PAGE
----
Nahuel Sanchez

A place to write down what I discover and learn everyday at my workplace. Front-end may be the main topic, but who knows, probably I'll be publishing something else.

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Magento virtual themes or why theme changes don't show up in the front end

You have a Magento 2 theme created (at least you can see it in your IDE and we're going to assume there's no typo in the theme.xml nor in the registration.php), you can also see it in the Admin, and finally you have it configured for your store.

Then you go to the front end and you see a Frankenstein's monster: the CSS is okay but the Layout XML is not being taken into consideration. The front end kind of knows which theme to load, but it's loading it only partially.

What it's going on? How do we fix it?

One of the possibilities is that the theme is set as Virtual instead of Physical in the database, causing behaviors such as the described above.

Magento 2 happen to have 3 types of themes, of which I have found very little information in the official documentation (just a minor mention in the Troubleshooting section of the 2.0 "Apply and configure a storefront theme" page but gone in the 2.2 version of it) but a convincing explanation in this StackExchange question.

We have "Physical themes" which are the well-known themes such as Blank and Luma, second we have "Virtual themes" which appears to be themes that extend a Physical theme but doesn't exist in the files (nothing in app/design), and finally we have the "Staging themes" which I have no idea what they are nor how they behave (sorry).

These 3 different types of themes are defined in the Interface Magento\Framework\View\Design\ThemeInterface as 0, 1, and 2 for Physical, Virtual and Staging, respectively.

If you go to your database (using the Terminal, PhpMyAdmin or an app like Sequel Pro) and take a look at the theme table, chances are that you'll find something like this:

If you encounter a 1 in the type column for your theme, there's your problem. Change it to 0 and everything will be fixed.

How the theme became Virtual without anybody setting it anywhere?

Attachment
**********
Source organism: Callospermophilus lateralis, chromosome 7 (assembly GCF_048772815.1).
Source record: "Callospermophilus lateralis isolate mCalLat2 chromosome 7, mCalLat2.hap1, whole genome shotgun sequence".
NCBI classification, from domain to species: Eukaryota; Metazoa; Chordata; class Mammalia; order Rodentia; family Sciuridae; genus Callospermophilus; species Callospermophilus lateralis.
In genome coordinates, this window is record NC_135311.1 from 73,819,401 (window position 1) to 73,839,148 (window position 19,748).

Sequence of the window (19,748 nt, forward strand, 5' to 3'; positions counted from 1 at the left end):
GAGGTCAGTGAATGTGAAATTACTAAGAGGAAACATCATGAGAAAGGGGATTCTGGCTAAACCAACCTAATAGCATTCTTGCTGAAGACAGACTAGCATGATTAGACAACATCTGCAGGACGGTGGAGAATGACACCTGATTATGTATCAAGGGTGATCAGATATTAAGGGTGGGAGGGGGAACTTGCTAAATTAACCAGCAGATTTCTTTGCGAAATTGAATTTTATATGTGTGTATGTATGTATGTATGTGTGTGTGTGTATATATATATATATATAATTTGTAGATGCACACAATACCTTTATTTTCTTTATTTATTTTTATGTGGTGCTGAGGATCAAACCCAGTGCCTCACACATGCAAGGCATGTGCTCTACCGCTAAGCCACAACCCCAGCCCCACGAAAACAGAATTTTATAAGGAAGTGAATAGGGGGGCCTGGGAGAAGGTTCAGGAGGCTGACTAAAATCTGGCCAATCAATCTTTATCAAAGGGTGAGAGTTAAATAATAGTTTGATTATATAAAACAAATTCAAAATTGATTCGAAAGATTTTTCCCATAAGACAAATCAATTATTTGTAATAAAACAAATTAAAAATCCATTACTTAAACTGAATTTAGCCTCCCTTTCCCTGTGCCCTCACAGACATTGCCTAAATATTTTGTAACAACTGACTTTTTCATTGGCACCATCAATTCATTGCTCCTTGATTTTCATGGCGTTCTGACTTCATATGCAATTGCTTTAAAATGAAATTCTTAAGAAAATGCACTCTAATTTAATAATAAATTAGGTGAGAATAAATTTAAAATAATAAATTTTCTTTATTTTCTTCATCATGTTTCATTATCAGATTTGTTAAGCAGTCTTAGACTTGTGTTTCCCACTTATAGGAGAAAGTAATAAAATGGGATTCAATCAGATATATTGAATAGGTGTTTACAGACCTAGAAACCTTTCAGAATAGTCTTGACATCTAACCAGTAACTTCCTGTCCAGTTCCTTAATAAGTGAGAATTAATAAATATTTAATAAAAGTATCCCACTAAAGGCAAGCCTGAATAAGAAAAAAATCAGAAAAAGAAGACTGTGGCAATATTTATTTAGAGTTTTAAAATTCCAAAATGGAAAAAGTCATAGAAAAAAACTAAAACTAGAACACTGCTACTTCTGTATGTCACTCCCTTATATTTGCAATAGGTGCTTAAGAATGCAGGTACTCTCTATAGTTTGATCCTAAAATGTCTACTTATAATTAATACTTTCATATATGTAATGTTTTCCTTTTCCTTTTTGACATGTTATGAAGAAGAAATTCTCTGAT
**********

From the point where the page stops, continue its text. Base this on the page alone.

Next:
You're probably wondering how that 1 ended up there without anybody setting it (at least you're sure you didn't as you just find out about all this).

As described, Virtual themes are themes that doesn't exist in the code, meaning there are no files for that theme (how Magento expect us to use this type of theme is for me unknown).

If you're using a version control system such as Git maybe (maybe) you ended up for a moment in a branch without the theme files and somehow loaded the front end or ran a bin/magento command. For a moment only, Magento saw in the database that a theme is set and active but found no files in the code for such theme, so it changed it to Virtual.

Install Composer on OS X and use it globally

Magento 2 needs Composer, so let install it on OS X in a way it can be used globally.

Considering that installing Composer will create a composer.phar file, and our intention is to use it everywhere, anytime, regardless the project we're working on, I decided to install it (meaning let the composer.phar be created) in /Applications/Composer (it makes sense to me, but you can choose the destination folder you want).

Installing Composer

First thing first, let's go to /Applications, create the Composer folder, and get in.

cd /Applications/
mkdir Composer
cd Composer

Now, we can install Composer for real using cURL.

curl -sS https://getcomposer.org/installer | php

If everything goes as expected we'll get a nice message saying something like "Composer successfully installed to..." and we can proceed to the next step.

Making it globally available

Now that we have the composer.phar file, we need (or want?) to have it globally available by typing composer in the command line. To achieve this let's start by moving our composer.phar file to /usr/bin/.

sudo mv composer.phar /usr/bin/

And finally let's create an alias on our bash profile.

alias composer="php /usr/bin/composer.phar"

Reload the command line profile, and that's all it takes to get Composer on OS X. You can now go to any folder you want and type composer about. If something nice appears it means everything is okay.

I might be skipping the part where I'm supposed to explain how to edit and reload the bash profile. It was on purpose because it always different depending on the terminal you use (for example mines it's located in ~/.zshrc because I use Oh My ZSH!).

You can try the following in order to access and edit the bash profile.

vim ~/.bash_profile